Sarajevo Film Festival 2024

Life as a composition

BIO / Recovering a silenced composer.

Kapr Code screens in the 2022 Jihlava International Documentary Film Festival «Czech Joy» section.

The documentary-opera Kapr Code is captivating in its form and content. Lucie Králová’s work always reflects her joyous creativity, but this time she surprises us by introducing a new playful way of storytelling. Humour runs throughout her film, which lightens up the mood of what actually is a tragic story of a silenced artist. By making this film, Králová brings awareness to a whole generation of artists who were censored and erased by an oppressive regime despite their earlier fame and contribution. Even after the fall of the Berlin Wall, their names remain forgotten as no one bothered to resurrect them.

Jan Kapr (1914-88) was one of the most prolific composers in Czechoslovakia after the Second World War. His political songs became national hits for organized mass movements. «I don’t write a note that would not serve the cause of the Socialist» was his motto. Kapr received an honourable Stalin award and gained a leading role in the field of music. It was during the oppressive 1950s that Kapr had a change of heart when his close friend was unjustly convicted of high treason. Kapr tried unsuccessfully to leave the Communist Party, claiming that political meetings gave him migraines. Threats by the secret police convinced him to reconsider his resignation. In appearance, he was a powerful public figure that had legitimized the regime through his art. On the inside, he was in despair, fighting for his artistic convictions.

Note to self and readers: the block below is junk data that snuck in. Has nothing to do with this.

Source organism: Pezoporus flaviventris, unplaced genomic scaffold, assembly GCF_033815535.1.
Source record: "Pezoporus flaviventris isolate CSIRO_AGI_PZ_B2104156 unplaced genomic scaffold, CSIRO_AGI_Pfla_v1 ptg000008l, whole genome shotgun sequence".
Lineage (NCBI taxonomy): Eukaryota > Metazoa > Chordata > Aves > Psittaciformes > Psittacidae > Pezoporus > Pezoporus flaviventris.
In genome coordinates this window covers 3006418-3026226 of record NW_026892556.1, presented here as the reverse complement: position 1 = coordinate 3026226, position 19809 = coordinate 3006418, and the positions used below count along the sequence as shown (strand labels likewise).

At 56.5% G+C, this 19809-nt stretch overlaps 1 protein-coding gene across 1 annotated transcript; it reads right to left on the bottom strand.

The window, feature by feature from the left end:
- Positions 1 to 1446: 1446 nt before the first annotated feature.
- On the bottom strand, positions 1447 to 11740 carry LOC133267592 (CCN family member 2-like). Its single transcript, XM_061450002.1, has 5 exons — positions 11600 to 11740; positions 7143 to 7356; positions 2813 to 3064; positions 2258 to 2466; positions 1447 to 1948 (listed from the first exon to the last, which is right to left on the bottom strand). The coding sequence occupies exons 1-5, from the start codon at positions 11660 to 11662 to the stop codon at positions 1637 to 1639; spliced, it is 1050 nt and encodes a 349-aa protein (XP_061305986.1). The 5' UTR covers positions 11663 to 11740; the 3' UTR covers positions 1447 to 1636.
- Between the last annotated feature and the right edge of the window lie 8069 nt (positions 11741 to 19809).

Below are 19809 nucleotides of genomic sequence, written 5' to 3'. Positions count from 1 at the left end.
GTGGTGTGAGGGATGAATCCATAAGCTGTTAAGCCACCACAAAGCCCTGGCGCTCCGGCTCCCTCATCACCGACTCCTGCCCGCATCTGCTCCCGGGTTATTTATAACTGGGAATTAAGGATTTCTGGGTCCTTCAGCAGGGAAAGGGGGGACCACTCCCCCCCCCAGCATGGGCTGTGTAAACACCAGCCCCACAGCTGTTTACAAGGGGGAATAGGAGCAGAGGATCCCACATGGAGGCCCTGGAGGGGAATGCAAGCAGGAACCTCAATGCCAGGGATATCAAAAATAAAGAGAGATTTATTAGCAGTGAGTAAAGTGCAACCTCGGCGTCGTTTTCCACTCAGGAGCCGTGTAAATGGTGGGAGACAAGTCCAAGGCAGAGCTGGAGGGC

When he wrote an open letter in protest of the 1968 invasion, he was expelled from the Party and permanently banned from public life. Censored and isolated from his colleagues, Jan Kapr became disillusioned with Socialist Realism, a style he had earlier embraced that idealized socialistic life. In his search for a new truth, he turned to the expressionist music of Arnold Schoenberg and his «Twelve-Tone Technique» (1923). This form is often called the «20th-century revolution in composition». Jan Kapr developed further the modernistic serial procedures in his desire to truly express his inner thoughts and feelings without illusion, disguise or conventions. He was extremely bold in his experimentation and replaced traditional rules of melody and tonality with dissonance.

Jan Kapr was never to have experienced his music being played in his own country, but he managed to smuggle his work out to the West, where his compositions were performed in major symphonies in New York and Hamburg. In his own country, his name and achievements vanished from public awareness for good – until now.

Kapr Code Lucie Králová
Kapr Code, a film by Lucie Králová

The treasure of a private archive

It was by chance that Lucie Králová discovered the works of Jan Kapr. She came over to the private archive his family had been guarding for the past forty years in his old Prague apartment. The material consisted of 150 compositions, 12 kilograms of letters and six and half hours of private 8 mm film footage, which revealed that Jan Kapr was also a diligent filmmaker. The films consist of sketch comedies where he and his closest family played themselves. Apparently, the more disillusioned and troubled Kapr was in real life, the more satire and playful madness appeared in his comedy sketches. The autobiographic material reveals a kind-hearted man capable of self-reflection and irony. They shine with humanism even though they were made in one of Czechoslovakia’s darkest periods in history.